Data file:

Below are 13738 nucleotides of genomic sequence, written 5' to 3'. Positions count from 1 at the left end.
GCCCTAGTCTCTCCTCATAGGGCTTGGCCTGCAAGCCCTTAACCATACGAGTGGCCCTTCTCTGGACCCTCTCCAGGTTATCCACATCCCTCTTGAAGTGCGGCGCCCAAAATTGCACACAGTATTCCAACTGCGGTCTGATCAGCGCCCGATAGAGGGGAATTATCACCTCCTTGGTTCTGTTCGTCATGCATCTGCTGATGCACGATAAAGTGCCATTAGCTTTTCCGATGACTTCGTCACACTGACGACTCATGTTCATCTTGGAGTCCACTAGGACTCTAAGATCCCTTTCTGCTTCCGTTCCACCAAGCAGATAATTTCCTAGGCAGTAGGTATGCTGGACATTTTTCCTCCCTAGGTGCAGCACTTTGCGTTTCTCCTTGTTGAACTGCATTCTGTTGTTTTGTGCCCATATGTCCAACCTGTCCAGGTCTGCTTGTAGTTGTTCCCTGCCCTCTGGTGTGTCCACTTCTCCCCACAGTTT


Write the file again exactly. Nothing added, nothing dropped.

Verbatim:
Below are 13738 nucleotides of genomic sequence, written 5' to 3'. Positions count from 1 at the left end.
GCCCTAGTCTCTCCTCATAGGGCTTGGCCTGCAAGCCCTTAACCATACGAGTGGCCCTTCTCTGGACCCTCTCCAGGTTATCCACATCCCTCTTGAAGTGCGGCGCCCAAAATTGCACACAGTATTCCAACTGCGGTCTGATCAGCGCCCGATAGAGGGGAATTATCACCTCCTTGGTTCTGTTCGTCATGCATCTGCTGATGCACGATAAAGTGCCATTAGCTTTTCCGATGACTTCGTCACACTGACGACTCATGTTCATCTTGGAGTCCACTAGGACTCTAAGATCCCTTTCTGCTTCCGTTCCACCAAGCAGATAATTTCCTAGGCAGTAGGTATGCTGGACATTTTTCCTCCCTAGGTGCAGCACTTTGCGTTTCTCCTTGTTGAACTGCATTCTGTTGTTTTGTGCCCATATGTCCAACCTGTCCAGGTCTGCTTGTAGTTGTTCCCTGCCCTCTGGTGTGTCCACTTCTCCCCACAGTTT